- Development & Aid
- Economy & Trade
- Human Rights
- Global Governance
- Civil Society
Sunday, October 23, 2016
- While the administration of U.S. President Barack Obama says it would like to improve relations with Venezuela in the aftermath of the death Tuesday of President Hugo Chávez, officials and independent analysts here believe any rapprochement will take time and faces political obstacles both here and in Caracas.
Given the wave of sympathy from which his hand-picked successor is expected to benefit, as well renewed divisions among the major opposition parties and the degree of the government’s control over the electoral process and influence with the media, experts here also believe that Vice President Nicolás Maduro is virtually certain to emerge triumphant in an election that could take place as early as four weeks from now.
“The opposition lost in (the) October (presidential election) and lost again in the (regional elections) in December, and now they’re pointing blame at each other,” according to Michael Shifter, president of the Inter-American Dialogue (IAD), a Washington-based hemispheric think tank. “I think Maduro is in a very strong position.”
But, in order to secure his victory, the vice president will likely seek to consolidate his political base which shares their late leader’s anti-U.S. sentiment, according to analysts here.
On Tuesday, Maduro announced the expulsion of two U.S. military attaches charged with trying to destabilise the country and suggested that Washington may have played some role in infecting Chávez with his fatal cancer.
“The timing certainly made it look like Maduro was using (the charges against the military attaches), as well as the suggestion that Chávez’s cancer had been caused by a foreign conspiracy, to circle the wagons and create unity before what they knew was the imminent death of Chávez,” said David Smilde, a senior fellow at the Washington Office on Latin America (WOLA), who moderates the Venezuela Politics and Human Rights Blog.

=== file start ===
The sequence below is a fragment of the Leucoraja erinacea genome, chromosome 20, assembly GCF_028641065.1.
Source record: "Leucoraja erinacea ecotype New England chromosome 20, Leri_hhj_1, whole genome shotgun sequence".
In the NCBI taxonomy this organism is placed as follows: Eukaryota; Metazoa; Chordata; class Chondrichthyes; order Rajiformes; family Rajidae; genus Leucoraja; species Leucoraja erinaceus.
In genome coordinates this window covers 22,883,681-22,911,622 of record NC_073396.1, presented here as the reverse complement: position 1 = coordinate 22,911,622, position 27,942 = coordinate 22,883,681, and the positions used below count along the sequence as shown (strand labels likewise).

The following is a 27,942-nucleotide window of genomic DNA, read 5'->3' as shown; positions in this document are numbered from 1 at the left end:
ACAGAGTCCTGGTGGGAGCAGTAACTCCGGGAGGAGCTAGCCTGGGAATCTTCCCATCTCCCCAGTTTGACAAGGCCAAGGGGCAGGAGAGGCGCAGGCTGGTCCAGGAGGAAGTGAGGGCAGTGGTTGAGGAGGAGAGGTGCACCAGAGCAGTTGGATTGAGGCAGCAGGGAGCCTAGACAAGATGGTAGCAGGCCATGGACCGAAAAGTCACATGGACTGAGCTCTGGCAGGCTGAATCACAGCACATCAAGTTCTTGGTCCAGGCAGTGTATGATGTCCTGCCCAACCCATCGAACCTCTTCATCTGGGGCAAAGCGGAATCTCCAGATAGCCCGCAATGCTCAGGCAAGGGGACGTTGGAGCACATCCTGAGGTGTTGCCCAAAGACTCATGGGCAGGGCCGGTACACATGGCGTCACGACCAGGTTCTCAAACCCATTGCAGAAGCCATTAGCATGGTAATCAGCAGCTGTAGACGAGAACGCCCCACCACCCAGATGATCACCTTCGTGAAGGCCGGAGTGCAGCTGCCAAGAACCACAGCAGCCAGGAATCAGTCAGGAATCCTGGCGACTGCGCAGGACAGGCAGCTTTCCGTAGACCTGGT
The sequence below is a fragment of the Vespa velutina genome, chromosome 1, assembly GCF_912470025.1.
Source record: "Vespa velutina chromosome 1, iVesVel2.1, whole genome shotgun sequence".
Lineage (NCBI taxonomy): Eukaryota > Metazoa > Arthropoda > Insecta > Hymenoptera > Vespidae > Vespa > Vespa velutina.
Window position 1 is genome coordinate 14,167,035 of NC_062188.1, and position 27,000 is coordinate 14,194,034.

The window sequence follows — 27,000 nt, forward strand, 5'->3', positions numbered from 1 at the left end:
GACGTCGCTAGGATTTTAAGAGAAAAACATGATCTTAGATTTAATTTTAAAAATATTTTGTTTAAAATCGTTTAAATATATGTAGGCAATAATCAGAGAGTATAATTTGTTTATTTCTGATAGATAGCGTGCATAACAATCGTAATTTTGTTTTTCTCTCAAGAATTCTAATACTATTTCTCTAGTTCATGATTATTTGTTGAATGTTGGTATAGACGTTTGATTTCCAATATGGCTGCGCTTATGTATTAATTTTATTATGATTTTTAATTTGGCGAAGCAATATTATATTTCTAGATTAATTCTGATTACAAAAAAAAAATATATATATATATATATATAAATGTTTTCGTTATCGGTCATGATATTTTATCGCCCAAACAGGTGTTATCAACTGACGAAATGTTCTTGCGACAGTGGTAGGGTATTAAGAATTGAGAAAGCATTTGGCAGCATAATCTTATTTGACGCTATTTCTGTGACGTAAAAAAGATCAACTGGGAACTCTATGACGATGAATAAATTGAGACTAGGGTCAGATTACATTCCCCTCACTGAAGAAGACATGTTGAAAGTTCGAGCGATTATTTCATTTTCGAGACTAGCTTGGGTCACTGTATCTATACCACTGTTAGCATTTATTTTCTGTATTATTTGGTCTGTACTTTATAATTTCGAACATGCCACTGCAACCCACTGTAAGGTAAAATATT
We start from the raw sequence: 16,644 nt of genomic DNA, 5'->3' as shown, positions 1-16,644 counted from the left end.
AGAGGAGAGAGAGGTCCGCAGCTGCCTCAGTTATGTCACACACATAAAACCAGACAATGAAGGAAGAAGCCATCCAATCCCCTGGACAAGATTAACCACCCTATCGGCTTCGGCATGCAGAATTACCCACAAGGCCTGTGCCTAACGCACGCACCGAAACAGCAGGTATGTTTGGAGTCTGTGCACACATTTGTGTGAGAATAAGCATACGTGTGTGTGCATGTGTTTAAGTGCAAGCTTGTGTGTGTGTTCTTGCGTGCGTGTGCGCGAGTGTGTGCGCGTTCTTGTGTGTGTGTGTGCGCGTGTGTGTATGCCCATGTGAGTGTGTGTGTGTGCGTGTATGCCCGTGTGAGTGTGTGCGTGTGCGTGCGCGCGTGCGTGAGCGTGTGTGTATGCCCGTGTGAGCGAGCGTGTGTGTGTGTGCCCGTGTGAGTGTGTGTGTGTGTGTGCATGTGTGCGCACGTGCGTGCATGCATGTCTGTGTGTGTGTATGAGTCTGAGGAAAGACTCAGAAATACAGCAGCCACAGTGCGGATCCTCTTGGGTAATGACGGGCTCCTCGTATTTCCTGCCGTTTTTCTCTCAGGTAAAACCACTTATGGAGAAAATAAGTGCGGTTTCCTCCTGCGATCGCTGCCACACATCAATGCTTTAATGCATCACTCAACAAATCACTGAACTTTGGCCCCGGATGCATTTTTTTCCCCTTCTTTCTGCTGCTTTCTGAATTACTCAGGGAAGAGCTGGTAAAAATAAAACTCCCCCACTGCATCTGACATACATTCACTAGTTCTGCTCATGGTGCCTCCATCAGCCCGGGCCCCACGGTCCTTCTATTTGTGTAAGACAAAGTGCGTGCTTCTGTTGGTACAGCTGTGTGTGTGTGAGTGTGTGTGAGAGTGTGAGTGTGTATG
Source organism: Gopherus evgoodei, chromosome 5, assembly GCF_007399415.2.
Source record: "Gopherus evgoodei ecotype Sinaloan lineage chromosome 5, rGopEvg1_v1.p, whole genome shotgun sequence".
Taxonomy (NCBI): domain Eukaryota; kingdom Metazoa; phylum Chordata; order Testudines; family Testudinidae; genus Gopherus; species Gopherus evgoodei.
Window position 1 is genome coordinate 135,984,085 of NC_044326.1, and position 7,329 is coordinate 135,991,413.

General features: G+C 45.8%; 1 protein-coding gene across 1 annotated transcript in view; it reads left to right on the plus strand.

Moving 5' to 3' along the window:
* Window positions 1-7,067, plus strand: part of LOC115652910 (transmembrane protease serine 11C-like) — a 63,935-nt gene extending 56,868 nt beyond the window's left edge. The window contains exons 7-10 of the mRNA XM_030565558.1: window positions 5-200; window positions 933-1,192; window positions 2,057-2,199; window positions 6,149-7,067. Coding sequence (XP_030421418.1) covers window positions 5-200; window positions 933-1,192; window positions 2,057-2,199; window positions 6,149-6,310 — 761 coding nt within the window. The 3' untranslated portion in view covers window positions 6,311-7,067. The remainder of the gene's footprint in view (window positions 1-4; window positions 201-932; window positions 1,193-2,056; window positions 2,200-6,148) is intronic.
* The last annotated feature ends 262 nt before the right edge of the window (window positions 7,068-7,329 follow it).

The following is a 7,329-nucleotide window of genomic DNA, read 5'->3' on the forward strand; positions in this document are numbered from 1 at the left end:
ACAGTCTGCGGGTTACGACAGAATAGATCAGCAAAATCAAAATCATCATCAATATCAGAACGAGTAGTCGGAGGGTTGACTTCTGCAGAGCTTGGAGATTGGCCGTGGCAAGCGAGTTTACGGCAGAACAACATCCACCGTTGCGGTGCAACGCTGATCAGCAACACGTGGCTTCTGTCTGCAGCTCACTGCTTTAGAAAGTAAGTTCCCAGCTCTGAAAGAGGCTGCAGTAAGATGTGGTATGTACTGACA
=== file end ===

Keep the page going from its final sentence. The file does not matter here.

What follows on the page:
“I think yesterday was a part of an election campaign, and therefore not necessarily directly related to the process we’ve had of trying to improve the relationship,” one senior State Department official, who called the Maduro’s charges “outrageous”, told reporters in a teleconference Wednesday.
“(I)t may be a difficult campaign for many. We will no doubt continue to hear things about the United States that will not help improve this relationship,” the official, who insisted on not being identified by name, said.
Still, most observers believe that Maduro will be more willing to engage Washington on a number of issues than Chávez, who had initially welcomed Obama’s election in 2008 but quickly grew disillusioned with the new president and declared Washington’s ambassador in Caracas persona non grata in 2010.
For instance, in late November, Maduro reportedly conducted a cordial telephone conversation about possible ways to improve bilateral ties with Assistant Secretary of State for Western Hemispheric Affairs Roberta Jacobson.
“If Maduro were to be elected and lead a government with a broad consensus, it is likely that relations with the U.S. would improve,” noted Smilde.
“On the one hand, Maduro is a negotiator and was significant in a breakthrough in diplomatic relations with Colombia. One can imagine a similar improvement with the U.S.,” he noted. “On the other hand, the conceptual anchor of Maduro’s ideology is an anti-imperialism in which the U.S. is the more important symbolic foil.